Major and minor scales are the fundamental building blocks for other scales and modes that guitar players often find more interesting. The blues scale, the major and minor pentatonic scales are three guitar scales to practice beginner guitarists should know. That isn’t to say that you can ignore the major and minor scales. Those scales are the starting point for scales and modes guitar players find a bit more interesting. Learn those scales first and use them to build guitar scales beginner guitar players need to know.
Let’s start with the blues scale, shown below in the key of G. A G major scale contains the notes G-A-B-C-D-E-F#. The G blues scale omits the 2nd note, flats the third, raises the 4th (diminished or flatted 5th), and omits the 6th. A simpler way to look at the structure of the blues scale is by thinking of it as a minor pentatonic with the added raised 4th (B5th). This scale can be used to solo over all of the chords in the corresponding 12 bar blues progression.
The thing about the blues is that most guitar players try to think too much about it. Forget about traditional music theory when you play this scale. Understanding how it is built can be helpful, but the blues isn’t so much about the scale as it is about playing with the emotion of the blues. You can mechanically play this scale and not sound like you’re playing the blues, so don’t spend time stressing about which notes, think more about how to use them.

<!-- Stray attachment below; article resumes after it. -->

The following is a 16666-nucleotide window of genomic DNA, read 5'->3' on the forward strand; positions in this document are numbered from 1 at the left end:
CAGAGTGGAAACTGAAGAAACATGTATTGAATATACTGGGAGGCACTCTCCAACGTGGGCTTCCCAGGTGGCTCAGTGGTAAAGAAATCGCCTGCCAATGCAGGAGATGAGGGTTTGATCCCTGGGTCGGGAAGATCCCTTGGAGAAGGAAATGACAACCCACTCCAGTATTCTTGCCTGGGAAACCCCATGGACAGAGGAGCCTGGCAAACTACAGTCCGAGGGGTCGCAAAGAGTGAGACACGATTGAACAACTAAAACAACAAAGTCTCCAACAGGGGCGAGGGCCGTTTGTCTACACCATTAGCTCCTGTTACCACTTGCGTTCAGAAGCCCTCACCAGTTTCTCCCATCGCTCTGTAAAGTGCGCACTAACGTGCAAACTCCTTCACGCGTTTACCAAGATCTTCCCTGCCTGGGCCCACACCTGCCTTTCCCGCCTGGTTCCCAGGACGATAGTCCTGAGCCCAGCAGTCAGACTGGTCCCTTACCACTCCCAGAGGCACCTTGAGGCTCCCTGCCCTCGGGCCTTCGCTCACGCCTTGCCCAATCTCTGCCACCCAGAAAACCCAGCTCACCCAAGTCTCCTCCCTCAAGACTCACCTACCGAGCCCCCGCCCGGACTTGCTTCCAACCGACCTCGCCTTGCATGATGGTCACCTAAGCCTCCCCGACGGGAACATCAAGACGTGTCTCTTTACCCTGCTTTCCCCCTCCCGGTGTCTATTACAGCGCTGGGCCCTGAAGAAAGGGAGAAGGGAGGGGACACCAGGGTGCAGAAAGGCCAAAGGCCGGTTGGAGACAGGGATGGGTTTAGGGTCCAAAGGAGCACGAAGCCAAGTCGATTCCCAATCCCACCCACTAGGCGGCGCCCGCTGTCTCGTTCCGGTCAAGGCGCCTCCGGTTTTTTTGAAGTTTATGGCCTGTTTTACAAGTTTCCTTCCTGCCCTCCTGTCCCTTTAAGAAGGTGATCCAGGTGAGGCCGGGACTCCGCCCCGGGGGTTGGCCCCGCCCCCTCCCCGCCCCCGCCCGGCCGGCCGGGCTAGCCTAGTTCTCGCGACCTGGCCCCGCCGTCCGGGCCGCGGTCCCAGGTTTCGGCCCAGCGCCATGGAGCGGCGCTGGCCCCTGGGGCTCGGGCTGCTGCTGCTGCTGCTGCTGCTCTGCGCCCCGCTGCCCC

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The major and minor pentatonic scales are great rock guitar scales. They’re used in country music as well. To get a major pentatonic scale (a five note scale), simply remove the 4th and 7th degrees of the major scale and you have the pentatonic scale. To arrive at a minor pentatonic, use the 1st, 3rd, 4th, 5th, and 7th scale tones of the natural minor (which begins on the sixth note of a major key). This minor scale is also one of the seven common modes, the Aeolian.
These are guitar scales beginner guitarists will want to focus on right away. Getting them under your belt and distinguishing the variances in sound will help train your ear to their various applications and help give you an edge over players who struggle to know what to play and when to play it. One word of advice, though, there is no substitute for playing in real-life situations. Get familiar with these scales and where they are located on your fret board, but play them in real-life settings rather than as mechanical exercises. This will help make you a more versatile and fluid player.
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